WASHINGTON — Badgered by lawmakers, former Federal Reserve Chairman Alan Greenspan denied the nation's economic crisis was his fault on Thursday, but conceded the meltdown had revealed a flaw in a lifetime of economic thinking and left him in a "state of shocked disbelief."
Greenspan, who stepped down in 2006, called the banking and housing chaos a "once-in-a-century credit tsunami" that led to a breakdown in how the free market system functions. And he warned that things would get worse before they get better, with rising unemployment and no stabilization in housing prices for "many months."
The financial crisis even prompted the Republican Greenspan, a staunch believer in free markets, to propose that government consider tougher regulations, including requiring financial firms that package mortgages into securities to keep a portion as a check on quality. He said other regulatory changes should be considered, too, in such areas as fraud.
Greenspan's interrogation by the House Oversight Committee was a far cry from his 18½ years as Fed chairman, when he presided over the longest economic boom in the country's history. He was viewed as a free-market icon on Wall Street and held in respect bordering on awe by most members of Congress.
Not now. At an often contentious four-hour hearing, Greenspan, former Treasury Secretary John Snow and Securities and Exchange Commission Chairman Christopher Cox were repeatedly accused by Democrats on the committee of pursuing an antiregulation agenda that set the stage for the biggest financial crisis in 70 years.
Greenspan, 82, acknowledged under questioning that he had made a mistake in believing that banks, operating in their own self-interest, would do what was necessary to protect their shareholders and institutions. Greenspan called that "a flaw in the model … that defines how the world works."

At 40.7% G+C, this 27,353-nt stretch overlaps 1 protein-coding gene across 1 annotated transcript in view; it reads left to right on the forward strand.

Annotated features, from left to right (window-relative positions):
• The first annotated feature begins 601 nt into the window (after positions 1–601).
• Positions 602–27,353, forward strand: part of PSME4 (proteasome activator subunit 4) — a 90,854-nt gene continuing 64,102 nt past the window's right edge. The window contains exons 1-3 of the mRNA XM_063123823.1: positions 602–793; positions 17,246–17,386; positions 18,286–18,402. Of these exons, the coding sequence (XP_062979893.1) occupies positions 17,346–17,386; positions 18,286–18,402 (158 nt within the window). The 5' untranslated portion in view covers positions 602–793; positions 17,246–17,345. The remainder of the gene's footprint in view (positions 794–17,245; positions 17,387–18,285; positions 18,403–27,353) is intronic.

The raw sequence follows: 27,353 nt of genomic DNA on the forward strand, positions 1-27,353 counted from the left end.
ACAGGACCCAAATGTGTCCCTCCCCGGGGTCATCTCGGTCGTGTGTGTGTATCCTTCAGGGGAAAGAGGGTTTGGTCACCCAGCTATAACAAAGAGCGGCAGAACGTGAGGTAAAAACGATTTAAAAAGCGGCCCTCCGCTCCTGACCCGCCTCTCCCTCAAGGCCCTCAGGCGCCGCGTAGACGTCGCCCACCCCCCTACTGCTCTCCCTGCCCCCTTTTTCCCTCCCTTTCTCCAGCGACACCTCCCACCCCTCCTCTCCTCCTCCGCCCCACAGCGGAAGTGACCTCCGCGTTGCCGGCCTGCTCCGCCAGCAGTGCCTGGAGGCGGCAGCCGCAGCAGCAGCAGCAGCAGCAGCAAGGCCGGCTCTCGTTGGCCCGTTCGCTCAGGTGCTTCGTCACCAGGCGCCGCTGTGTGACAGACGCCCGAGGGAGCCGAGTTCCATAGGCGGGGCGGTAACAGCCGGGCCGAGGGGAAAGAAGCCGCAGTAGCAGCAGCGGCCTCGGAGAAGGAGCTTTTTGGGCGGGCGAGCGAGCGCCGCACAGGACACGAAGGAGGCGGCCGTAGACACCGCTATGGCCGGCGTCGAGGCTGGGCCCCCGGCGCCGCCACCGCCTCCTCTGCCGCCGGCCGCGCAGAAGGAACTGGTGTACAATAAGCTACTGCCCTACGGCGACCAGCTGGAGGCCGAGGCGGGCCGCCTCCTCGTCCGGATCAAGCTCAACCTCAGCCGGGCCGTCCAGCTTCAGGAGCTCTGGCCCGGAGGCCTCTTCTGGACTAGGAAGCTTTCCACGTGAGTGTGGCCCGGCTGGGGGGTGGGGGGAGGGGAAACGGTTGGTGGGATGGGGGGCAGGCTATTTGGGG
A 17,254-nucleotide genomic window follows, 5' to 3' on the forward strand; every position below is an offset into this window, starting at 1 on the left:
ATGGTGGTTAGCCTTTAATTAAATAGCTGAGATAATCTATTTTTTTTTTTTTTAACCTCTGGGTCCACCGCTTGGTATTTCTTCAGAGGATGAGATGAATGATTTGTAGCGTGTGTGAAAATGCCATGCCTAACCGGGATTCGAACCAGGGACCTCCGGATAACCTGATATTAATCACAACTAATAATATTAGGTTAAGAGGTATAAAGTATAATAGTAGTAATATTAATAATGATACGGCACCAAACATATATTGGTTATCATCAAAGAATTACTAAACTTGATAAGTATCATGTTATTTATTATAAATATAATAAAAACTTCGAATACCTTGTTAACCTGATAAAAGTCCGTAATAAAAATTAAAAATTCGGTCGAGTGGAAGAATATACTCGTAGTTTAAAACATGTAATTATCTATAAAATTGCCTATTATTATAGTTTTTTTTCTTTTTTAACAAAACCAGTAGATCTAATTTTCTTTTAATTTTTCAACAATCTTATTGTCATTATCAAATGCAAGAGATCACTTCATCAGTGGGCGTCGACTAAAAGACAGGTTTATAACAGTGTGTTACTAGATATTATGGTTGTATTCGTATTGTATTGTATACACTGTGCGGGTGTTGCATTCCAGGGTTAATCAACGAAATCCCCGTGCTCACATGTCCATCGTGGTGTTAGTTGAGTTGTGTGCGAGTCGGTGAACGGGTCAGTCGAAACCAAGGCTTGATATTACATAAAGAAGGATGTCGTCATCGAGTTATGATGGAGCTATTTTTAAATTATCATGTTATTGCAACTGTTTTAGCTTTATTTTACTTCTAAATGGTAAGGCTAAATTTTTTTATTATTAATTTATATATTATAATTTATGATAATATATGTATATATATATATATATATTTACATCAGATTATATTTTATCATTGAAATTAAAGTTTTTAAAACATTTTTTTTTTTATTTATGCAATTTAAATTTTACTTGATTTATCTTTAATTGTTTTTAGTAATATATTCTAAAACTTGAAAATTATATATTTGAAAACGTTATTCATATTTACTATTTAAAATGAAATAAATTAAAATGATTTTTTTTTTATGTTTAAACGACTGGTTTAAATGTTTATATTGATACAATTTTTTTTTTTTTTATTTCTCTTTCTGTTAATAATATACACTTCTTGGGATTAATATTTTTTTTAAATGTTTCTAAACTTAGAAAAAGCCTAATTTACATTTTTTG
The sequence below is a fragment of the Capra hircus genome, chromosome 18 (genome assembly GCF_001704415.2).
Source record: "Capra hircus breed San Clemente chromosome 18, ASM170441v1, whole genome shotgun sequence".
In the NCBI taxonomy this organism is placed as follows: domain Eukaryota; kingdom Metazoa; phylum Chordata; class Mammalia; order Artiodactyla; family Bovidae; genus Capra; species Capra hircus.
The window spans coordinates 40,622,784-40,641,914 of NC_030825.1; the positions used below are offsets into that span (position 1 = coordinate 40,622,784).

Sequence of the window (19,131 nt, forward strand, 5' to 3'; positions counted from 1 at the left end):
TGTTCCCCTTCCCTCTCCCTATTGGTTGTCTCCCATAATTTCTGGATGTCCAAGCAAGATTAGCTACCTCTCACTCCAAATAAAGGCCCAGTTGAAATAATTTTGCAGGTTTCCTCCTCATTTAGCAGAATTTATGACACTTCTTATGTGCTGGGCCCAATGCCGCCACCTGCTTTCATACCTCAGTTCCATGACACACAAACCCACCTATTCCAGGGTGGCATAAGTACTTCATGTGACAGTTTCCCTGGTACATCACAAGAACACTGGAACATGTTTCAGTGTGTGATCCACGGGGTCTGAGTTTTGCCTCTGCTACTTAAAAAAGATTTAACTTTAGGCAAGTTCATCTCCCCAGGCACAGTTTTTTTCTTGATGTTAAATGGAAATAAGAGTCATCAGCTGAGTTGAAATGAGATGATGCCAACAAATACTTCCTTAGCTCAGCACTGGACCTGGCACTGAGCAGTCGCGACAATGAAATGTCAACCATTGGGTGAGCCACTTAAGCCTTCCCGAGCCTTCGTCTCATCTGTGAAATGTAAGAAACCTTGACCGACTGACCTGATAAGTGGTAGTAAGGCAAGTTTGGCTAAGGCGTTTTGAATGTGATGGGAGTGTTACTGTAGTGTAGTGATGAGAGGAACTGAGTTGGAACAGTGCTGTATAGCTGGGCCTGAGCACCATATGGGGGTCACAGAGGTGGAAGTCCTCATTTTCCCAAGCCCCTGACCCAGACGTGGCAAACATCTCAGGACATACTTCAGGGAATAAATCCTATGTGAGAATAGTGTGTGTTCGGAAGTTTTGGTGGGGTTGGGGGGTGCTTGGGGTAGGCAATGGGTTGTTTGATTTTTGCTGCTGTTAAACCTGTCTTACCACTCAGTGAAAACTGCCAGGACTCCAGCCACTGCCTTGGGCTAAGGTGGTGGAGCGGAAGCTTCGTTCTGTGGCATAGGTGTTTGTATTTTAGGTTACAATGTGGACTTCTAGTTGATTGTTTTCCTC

He acknowledged that he had also been wrong in rejecting fears that the five-year housing boom was turning into an unsustainable speculative bubble that could harm the economy when it burst. Greenspan maintained during that period that home prices were unlikely to post a significant decline nationally because housing was a local market.
On the billions of dollars of losses suffered by financial institutions because of their investments in subprime mortgages, Greenspan said he had been shocked by the failure of banking officials to protect their shareholders from their bad decisions.
"A critical pillar to market competition and free markets did break down," Greenspan said. "I still do not fully understand why it happened."
SEC Chairman Cox told the House panel that "somewhere in this terrible mess, laws were broken." And Snow said that lawmakers should have responded more quickly to his pleas for stronger regulation for mortgage giants Fannie Mae and Freddie Mac, which were taken over by the government last month.